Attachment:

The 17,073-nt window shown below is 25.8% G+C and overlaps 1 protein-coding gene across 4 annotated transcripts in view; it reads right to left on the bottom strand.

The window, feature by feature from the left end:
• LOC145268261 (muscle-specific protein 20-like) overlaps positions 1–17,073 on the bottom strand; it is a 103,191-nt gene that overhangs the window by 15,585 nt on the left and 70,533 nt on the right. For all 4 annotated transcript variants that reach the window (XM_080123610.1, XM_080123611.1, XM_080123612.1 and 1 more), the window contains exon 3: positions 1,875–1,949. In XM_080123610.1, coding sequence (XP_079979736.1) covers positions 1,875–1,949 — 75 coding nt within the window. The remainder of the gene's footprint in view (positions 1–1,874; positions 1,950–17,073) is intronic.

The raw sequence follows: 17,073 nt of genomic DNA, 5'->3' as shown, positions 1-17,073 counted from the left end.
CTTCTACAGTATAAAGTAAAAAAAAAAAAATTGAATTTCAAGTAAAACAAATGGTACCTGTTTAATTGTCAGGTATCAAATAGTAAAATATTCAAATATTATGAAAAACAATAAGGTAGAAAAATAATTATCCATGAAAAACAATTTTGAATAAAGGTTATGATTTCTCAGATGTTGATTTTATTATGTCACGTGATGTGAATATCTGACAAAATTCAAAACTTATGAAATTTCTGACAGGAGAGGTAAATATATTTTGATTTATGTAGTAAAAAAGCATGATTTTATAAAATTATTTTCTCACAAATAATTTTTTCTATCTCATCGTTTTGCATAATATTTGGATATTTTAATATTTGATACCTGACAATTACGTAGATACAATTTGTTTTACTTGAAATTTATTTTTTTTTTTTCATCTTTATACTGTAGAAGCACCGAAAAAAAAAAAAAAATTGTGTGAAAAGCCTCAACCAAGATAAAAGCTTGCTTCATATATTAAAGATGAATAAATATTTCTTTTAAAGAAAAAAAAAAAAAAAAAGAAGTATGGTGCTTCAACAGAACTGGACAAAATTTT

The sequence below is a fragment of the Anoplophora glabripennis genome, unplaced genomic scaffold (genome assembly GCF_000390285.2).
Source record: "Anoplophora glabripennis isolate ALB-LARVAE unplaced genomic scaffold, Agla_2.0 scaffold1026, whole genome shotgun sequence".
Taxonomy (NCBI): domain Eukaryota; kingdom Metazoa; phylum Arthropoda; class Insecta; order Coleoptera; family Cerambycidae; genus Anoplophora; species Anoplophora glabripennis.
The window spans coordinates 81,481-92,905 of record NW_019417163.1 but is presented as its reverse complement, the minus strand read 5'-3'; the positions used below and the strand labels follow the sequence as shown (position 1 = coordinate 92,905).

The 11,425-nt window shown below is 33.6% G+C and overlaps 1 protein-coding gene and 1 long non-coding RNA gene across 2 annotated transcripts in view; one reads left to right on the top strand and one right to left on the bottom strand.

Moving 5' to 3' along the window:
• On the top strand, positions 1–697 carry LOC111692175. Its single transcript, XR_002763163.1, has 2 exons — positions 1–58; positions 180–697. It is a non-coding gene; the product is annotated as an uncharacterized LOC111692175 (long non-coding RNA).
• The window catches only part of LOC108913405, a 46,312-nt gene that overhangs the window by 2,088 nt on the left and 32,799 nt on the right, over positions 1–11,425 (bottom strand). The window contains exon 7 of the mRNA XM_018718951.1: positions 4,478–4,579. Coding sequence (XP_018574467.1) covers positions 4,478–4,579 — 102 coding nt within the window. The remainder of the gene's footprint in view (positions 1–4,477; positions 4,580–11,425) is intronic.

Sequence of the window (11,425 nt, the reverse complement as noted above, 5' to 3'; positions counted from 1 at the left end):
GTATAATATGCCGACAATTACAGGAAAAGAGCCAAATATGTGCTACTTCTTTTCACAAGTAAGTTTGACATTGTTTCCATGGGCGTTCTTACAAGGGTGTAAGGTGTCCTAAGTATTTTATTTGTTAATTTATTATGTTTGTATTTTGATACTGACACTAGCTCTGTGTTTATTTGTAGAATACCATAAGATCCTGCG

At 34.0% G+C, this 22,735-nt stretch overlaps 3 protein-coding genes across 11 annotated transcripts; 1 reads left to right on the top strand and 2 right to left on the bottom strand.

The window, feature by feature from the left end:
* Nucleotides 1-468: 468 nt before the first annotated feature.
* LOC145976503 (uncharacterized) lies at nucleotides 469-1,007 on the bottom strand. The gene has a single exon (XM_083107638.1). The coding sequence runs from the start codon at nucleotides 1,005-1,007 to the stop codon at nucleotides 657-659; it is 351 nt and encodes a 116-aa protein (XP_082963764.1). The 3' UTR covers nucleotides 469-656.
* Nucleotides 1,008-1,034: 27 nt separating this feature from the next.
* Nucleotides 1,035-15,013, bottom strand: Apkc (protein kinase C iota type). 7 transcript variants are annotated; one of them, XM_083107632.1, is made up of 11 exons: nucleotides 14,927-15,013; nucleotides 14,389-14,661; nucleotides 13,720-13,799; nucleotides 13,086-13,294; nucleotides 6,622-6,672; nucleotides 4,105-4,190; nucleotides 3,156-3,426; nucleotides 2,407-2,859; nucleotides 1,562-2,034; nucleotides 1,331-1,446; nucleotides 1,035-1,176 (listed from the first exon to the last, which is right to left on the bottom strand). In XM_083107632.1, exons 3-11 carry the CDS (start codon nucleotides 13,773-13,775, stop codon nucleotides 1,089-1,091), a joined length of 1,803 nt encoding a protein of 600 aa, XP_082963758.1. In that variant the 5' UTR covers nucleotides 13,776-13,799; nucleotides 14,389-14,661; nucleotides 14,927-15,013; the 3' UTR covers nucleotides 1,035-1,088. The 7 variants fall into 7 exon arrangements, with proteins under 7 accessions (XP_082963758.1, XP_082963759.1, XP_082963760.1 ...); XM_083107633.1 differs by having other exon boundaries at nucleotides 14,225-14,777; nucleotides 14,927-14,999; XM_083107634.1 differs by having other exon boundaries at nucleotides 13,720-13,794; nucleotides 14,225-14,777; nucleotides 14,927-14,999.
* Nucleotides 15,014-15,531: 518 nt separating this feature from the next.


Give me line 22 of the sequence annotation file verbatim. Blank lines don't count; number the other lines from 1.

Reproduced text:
* Nucleotides 15,014-15,531: 518 nt separating this feature from the next.